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Team Bird Brain Lab offers unique learning experiences, collaboration and discovery

Team Bird Brain’s undergraduate and graduate students come together under the mentorship of Pilarski, who says, “It’s really about the students for me. I have really enjoyed training students in the lab and over the last eight years we’ve had some incredible students.”

When you talk to students in his lab, you realize Pilarski isn’t blowing smoke. The procedures mentioned above are no small feat to master, and Pilarski entrusts his students in learning how to do it.

“First you have to be able to recognize the nerves, then you have to recognize good nerves and then you actually have to find them again and record (from) those,” said Jennie Nelson,  an undergraduate biological science student who has worked in the lab the last 2-1/2 years and is entering a neuroscience doctoral program at the University of Utah this fall, thanks in no small measure to her experience in the lab.

“It is a pretty complex thing that you do under a microscope,” Nelson continued. “You could not tell what the smaller embryo brainstems are without a microscope because they are about the size of the end of a sharpened pencil – they are very tiny.”

Jaydn Burton

Jaydn Burton

Another undergraduate in the lab, Jaydn Burton, a biological sciences major who graduated this spring and is entering the Idaho Dental Education Program this fall, said the experience doing the nerve procedures was invaluable.

“It is really good for pre-dental students because it is very minute work on those tiny, little Zebra Finch brainstems, that are about the size of Lincoln’s head on a penny,” said Burton, who said it took him months to master the procedure. “Then we work with the nerves on them, which are microscopic and you can barely see them. You get really good practice with microscope and hand-eye coordination that way.”

Says Pilarksi, “It is hard  for undergraduates to do neuroscience research. It requires so much time and they have a full  schedule so I don’t know how it all happens, but it works out.”

Students and Pilarski agreed that the lab has had good chemistry throughout the years with students working with each other.

“I don’t know if it is the students Dr. Pilarski picks or it is the students who want to come in, but we’ve been able to work so well as a team,” Nelson said. “Because I am a  nontraditional student, I am 33 years old, I’ve worked different jobs before. Having a team that isn’t a team is no fun.  Team Bird Brain works together so well, it is absolutely awesome to work there.”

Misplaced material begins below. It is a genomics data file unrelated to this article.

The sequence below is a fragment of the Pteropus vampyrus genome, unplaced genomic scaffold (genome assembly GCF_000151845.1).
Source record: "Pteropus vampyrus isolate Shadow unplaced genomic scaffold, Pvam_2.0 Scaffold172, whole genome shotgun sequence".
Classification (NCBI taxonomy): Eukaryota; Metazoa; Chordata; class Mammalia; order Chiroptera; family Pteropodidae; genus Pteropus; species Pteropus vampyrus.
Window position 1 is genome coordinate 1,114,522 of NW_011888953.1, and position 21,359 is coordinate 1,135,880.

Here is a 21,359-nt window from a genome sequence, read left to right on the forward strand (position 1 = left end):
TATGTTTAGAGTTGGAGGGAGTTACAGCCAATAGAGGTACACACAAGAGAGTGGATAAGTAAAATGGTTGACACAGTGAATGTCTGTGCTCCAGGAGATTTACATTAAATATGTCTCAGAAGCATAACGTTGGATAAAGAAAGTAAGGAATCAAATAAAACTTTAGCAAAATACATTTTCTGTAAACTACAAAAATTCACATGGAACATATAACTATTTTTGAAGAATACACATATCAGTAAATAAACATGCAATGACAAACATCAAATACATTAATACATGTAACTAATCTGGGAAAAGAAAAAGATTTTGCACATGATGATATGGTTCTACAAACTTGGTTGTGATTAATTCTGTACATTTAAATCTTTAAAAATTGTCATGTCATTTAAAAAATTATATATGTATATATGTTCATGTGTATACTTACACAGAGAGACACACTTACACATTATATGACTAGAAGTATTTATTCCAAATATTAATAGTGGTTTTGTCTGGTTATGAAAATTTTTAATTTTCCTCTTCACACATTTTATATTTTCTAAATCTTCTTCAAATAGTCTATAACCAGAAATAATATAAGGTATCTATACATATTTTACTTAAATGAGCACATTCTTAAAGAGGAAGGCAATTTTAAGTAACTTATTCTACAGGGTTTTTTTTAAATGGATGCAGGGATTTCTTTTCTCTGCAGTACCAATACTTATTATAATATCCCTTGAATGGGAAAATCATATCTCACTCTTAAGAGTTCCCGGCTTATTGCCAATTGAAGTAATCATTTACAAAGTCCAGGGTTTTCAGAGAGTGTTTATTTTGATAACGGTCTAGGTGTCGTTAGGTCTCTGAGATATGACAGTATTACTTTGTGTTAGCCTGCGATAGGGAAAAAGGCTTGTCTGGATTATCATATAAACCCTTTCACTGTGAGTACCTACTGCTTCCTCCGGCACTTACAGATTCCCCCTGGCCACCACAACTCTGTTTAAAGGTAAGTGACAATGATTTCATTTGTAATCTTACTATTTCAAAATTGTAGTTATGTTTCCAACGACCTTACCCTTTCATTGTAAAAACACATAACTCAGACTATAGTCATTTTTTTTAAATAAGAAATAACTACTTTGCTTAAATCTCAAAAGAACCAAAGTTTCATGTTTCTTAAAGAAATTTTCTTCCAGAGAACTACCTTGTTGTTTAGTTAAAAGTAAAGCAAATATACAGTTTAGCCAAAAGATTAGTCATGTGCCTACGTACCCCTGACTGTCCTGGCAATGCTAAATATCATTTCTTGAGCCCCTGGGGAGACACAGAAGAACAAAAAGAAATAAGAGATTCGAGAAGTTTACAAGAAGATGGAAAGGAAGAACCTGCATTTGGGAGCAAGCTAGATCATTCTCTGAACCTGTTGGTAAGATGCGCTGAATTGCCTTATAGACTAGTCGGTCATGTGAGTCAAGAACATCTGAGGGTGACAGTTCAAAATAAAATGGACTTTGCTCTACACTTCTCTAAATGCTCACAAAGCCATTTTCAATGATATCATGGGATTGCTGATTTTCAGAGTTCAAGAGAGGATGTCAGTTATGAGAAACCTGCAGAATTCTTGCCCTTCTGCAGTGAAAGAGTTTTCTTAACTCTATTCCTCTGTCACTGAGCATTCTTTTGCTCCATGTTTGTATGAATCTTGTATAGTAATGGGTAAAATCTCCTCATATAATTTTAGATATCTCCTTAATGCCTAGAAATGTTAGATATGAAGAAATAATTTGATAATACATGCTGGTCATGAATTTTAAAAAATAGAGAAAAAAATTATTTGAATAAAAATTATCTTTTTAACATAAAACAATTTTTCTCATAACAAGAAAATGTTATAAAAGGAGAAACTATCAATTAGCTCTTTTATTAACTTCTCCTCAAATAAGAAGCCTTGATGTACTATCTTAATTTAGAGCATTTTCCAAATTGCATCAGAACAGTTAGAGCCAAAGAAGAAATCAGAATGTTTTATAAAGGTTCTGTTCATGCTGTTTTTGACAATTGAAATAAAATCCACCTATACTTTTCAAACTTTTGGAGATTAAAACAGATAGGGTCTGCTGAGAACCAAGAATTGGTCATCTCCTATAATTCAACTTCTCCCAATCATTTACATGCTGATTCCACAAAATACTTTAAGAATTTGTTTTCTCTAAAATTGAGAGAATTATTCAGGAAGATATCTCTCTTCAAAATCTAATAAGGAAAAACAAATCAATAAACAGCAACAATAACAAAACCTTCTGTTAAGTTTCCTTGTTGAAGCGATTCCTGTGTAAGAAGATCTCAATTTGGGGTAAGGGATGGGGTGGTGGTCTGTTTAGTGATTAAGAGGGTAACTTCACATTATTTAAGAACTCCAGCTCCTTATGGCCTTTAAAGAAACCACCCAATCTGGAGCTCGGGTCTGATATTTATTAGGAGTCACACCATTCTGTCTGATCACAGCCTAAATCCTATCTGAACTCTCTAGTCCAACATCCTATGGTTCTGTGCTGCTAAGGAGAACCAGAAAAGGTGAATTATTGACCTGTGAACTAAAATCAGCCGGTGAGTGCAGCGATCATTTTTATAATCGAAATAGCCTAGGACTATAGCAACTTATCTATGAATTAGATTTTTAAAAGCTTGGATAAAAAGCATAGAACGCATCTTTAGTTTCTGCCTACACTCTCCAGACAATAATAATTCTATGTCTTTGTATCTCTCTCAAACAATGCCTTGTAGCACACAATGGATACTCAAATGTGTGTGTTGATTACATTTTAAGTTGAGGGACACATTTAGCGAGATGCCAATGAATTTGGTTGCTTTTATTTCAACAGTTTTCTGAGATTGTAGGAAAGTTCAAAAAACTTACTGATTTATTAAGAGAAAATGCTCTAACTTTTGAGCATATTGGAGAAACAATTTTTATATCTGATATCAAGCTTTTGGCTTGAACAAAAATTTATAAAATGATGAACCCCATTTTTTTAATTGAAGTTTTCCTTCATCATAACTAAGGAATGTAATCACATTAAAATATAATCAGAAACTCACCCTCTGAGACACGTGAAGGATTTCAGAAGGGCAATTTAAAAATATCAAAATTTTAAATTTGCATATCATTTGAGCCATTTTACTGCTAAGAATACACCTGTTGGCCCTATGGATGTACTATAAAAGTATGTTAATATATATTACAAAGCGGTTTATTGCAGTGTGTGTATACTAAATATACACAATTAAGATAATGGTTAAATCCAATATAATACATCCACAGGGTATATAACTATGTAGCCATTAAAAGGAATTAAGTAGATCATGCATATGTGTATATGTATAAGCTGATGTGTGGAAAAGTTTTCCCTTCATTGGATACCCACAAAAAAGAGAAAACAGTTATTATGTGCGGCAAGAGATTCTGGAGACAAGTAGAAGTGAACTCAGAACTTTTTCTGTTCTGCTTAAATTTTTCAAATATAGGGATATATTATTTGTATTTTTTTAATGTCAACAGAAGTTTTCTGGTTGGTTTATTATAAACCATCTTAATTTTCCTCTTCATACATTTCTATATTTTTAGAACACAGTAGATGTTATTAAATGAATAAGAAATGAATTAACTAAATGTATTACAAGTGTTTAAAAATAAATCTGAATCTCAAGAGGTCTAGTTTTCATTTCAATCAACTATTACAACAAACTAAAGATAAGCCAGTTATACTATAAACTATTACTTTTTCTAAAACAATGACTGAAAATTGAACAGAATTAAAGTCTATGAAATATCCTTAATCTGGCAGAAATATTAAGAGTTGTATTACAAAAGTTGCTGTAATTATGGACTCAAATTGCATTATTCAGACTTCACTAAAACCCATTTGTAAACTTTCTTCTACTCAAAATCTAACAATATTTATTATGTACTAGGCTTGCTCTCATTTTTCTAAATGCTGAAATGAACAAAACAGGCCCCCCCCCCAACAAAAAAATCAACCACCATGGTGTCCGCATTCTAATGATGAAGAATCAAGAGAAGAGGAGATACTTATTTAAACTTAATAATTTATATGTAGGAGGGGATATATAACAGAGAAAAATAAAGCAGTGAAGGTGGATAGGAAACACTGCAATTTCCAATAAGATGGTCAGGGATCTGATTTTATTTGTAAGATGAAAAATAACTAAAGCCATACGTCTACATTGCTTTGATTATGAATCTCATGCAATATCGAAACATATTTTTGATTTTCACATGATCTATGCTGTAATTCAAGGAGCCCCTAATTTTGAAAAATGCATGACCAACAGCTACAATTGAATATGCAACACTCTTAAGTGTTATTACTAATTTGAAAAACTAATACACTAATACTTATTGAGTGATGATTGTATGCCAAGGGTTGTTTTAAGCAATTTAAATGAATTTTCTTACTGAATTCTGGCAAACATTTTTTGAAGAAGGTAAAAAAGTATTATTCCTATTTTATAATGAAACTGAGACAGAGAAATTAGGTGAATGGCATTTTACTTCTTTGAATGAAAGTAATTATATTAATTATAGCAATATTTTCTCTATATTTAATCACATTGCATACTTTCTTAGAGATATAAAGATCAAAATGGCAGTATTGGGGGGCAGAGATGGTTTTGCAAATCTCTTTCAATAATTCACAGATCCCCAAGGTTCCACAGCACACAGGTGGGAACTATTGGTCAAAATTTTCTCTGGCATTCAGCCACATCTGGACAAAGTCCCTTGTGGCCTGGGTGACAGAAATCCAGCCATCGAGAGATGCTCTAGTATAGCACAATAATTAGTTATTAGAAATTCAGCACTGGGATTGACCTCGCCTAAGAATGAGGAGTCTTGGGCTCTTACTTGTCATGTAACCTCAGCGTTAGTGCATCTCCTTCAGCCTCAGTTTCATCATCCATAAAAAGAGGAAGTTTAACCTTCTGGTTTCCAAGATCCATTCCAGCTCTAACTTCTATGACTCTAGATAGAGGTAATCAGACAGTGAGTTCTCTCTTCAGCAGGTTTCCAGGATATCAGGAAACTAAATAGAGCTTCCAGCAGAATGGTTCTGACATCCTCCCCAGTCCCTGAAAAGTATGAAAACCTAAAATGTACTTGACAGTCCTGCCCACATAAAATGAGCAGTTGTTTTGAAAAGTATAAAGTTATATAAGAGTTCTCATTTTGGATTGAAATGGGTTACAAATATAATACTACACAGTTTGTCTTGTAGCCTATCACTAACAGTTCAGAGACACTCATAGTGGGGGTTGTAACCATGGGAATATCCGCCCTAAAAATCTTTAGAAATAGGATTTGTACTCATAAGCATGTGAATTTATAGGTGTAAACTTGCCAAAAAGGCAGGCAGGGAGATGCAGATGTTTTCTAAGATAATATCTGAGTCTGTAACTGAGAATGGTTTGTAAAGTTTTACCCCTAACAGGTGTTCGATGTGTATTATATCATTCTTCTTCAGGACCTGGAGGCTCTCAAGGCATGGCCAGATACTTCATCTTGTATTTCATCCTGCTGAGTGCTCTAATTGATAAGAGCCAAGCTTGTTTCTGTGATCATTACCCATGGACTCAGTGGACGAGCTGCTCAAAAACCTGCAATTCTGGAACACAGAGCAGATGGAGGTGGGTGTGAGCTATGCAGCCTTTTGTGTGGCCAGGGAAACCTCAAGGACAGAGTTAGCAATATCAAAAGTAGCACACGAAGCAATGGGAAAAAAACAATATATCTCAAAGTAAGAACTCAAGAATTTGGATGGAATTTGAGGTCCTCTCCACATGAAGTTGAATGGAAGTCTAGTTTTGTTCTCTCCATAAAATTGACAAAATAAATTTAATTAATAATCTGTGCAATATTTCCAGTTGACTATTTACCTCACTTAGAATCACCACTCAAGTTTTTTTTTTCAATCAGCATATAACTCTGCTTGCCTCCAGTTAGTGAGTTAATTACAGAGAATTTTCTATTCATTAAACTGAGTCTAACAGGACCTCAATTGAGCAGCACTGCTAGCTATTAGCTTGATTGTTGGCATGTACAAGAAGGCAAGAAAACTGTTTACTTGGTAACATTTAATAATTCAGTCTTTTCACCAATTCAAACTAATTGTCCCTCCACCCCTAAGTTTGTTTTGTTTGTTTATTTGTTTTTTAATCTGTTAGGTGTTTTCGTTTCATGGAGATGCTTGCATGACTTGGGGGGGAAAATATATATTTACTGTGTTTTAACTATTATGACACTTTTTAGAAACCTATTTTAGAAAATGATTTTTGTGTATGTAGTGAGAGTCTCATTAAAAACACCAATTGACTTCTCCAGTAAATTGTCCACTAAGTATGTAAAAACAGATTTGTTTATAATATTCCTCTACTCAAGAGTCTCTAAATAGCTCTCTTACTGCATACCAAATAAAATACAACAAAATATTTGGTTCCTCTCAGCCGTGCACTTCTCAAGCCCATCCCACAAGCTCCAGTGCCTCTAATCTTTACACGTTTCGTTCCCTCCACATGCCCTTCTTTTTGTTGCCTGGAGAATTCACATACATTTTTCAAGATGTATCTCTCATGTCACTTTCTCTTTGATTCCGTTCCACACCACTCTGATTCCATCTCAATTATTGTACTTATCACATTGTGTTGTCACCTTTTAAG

Students in the lab have the opportunity to be authors and co-authors on papers, a boon for students continuing in research or health-related fields. Pilarski said that six of the students that have worked in the lab have been either first authors or co-authors on peer reviewed published scientific papers.

The uniqueness of the lab’s work also adds to its appeal.

“What is really rewarding for me is just the aspect of discovery,” Whitaker said. “So our lab, to my knowledge, is the only lab, at least in the country, that is studying the early rhythms in the Zebra Finch brainstem. So any day I am going into the lab and doing an experiment, I can actually be the only person doing that in the whole country and maybe making a new discovery.”

In their quests for making new discoveries, the students are given a long leash and their input is valued and encouraged, both Whitaker and Nelson said.

“He asks us to come up with our own hypothesis before even telling us what they should be,” Nelson said, “that way we start thinking about how to do things then he will help us along. He does not just give it to you, which is awesome.”

The lab is also an interesting crossroad. Pilarski holds a dual appointment in the ISU Biological Sciences and Dental Sciences departments.

“It is a cool collaboration between health sciences and biology,” Pilarski said. “It is more than just applied science or basic science and I think funding agencies like that.  They  like to see how you would translate basic science, even on another animal like a bird, into something that is useful for people.”

The lab has been useful for the students working in it to go in either direction as a career path, as exemplified by Nelson entering a Ph.D. research program and Burton entering the IDEP program.

“I think our lab is very good for both worlds,” Whitaker said. “Students have come in with both of those interests and I think they have the experience they need to go on and succeed.”